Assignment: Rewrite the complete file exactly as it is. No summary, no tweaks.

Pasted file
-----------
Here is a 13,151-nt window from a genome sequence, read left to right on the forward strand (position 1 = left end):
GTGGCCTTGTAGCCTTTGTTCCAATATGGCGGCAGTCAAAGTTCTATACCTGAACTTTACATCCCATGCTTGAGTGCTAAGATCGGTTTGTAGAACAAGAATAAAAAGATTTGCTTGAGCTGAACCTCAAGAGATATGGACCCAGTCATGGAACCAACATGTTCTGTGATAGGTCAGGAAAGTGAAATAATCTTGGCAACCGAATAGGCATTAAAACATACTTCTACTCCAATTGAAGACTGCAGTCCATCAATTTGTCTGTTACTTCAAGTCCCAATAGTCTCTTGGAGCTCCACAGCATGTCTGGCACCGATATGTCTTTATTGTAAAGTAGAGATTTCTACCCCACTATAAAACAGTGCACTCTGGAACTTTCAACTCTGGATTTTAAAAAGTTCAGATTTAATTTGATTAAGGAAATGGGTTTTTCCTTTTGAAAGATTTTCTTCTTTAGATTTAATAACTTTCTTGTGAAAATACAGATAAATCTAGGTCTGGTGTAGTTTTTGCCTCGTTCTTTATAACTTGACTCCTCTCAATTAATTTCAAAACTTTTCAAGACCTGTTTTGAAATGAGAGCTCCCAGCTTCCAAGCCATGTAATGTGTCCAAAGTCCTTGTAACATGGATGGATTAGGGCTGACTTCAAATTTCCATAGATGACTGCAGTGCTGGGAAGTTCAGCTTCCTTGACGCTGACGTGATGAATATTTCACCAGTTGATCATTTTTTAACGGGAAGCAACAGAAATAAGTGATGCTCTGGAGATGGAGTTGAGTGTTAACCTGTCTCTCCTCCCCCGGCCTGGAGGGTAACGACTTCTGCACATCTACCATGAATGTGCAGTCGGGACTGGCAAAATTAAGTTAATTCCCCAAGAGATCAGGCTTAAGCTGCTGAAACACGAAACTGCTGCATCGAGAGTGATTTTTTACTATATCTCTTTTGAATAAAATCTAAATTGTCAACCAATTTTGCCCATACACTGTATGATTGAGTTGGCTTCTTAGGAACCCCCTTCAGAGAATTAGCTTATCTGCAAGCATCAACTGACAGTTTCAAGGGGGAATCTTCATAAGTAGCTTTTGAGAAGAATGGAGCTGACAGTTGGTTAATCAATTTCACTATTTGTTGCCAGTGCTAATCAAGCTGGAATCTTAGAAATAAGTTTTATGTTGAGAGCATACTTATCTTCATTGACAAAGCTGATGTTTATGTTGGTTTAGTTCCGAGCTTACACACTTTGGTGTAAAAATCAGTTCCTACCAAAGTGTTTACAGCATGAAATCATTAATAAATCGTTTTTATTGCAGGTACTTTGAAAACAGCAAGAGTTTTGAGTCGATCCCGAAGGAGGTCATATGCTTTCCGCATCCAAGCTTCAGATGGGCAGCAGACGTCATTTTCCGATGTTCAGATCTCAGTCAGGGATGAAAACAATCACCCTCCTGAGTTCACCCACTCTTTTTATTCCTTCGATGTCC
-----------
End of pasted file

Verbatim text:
Here is a 13,151-nt window from a genome sequence, read left to right on the forward strand (position 1 = left end):
GTGGCCTTGTAGCCTTTGTTCCAATATGGCGGCAGTCAAAGTTCTATACCTGAACTTTACATCCCATGCTTGAGTGCTAAGATCGGTTTGTAGAACAAGAATAAAAAGATTTGCTTGAGCTGAACCTCAAGAGATATGGACCCAGTCATGGAACCAACATGTTCTGTGATAGGTCAGGAAAGTGAAATAATCTTGGCAACCGAATAGGCATTAAAACATACTTCTACTCCAATTGAAGACTGCAGTCCATCAATTTGTCTGTTACTTCAAGTCCCAATAGTCTCTTGGAGCTCCACAGCATGTCTGGCACCGATATGTCTTTATTGTAAAGTAGAGATTTCTACCCCACTATAAAACAGTGCACTCTGGAACTTTCAACTCTGGATTTTAAAAAGTTCAGATTTAATTTGATTAAGGAAATGGGTTTTTCCTTTTGAAAGATTTTCTTCTTTAGATTTAATAACTTTCTTGTGAAAATACAGATAAATCTAGGTCTGGTGTAGTTTTTGCCTCGTTCTTTATAACTTGACTCCTCTCAATTAATTTCAAAACTTTTCAAGACCTGTTTTGAAATGAGAGCTCCCAGCTTCCAAGCCATGTAATGTGTCCAAAGTCCTTGTAACATGGATGGATTAGGGCTGACTTCAAATTTCCATAGATGACTGCAGTGCTGGGAAGTTCAGCTTCCTTGACGCTGACGTGATGAATATTTCACCAGTTGATCATTTTTTAACGGGAAGCAACAGAAATAAGTGATGCTCTGGAGATGGAGTTGAGTGTTAACCTGTCTCTCCTCCCCCGGCCTGGAGGGTAACGACTTCTGCACATCTACCATGAATGTGCAGTCGGGACTGGCAAAATTAAGTTAATTCCCCAAGAGATCAGGCTTAAGCTGCTGAAACACGAAACTGCTGCATCGAGAGTGATTTTTTACTATATCTCTTTTGAATAAAATCTAAATTGTCAACCAATTTTGCCCATACACTGTATGATTGAGTTGGCTTCTTAGGAACCCCCTTCAGAGAATTAGCTTATCTGCAAGCATCAACTGACAGTTTCAAGGGGGAATCTTCATAAGTAGCTTTTGAGAAGAATGGAGCTGACAGTTGGTTAATCAATTTCACTATTTGTTGCCAGTGCTAATCAAGCTGGAATCTTAGAAATAAGTTTTATGTTGAGAGCATACTTATCTTCATTGACAAAGCTGATGTTTATGTTGGTTTAGTTCCGAGCTTACACACTTTGGTGTAAAAATCAGTTCCTACCAAAGTGTTTACAGCATGAAATCATTAATAAATCGTTTTTATTGCAGGTACTTTGAAAACAGCAAGAGTTTTGAGTCGATCCCGAAGGAGGTCATATGCTTTCCGCATCCAAGCTTCAGATGGGCAGCAGACGTCATTTTCCGATGTTCAGATCTCAGTCAGGGATGAAAACAATCACCCTCCTGAGTTCACCCACTCTTTTTATTCCTTCGATGTCC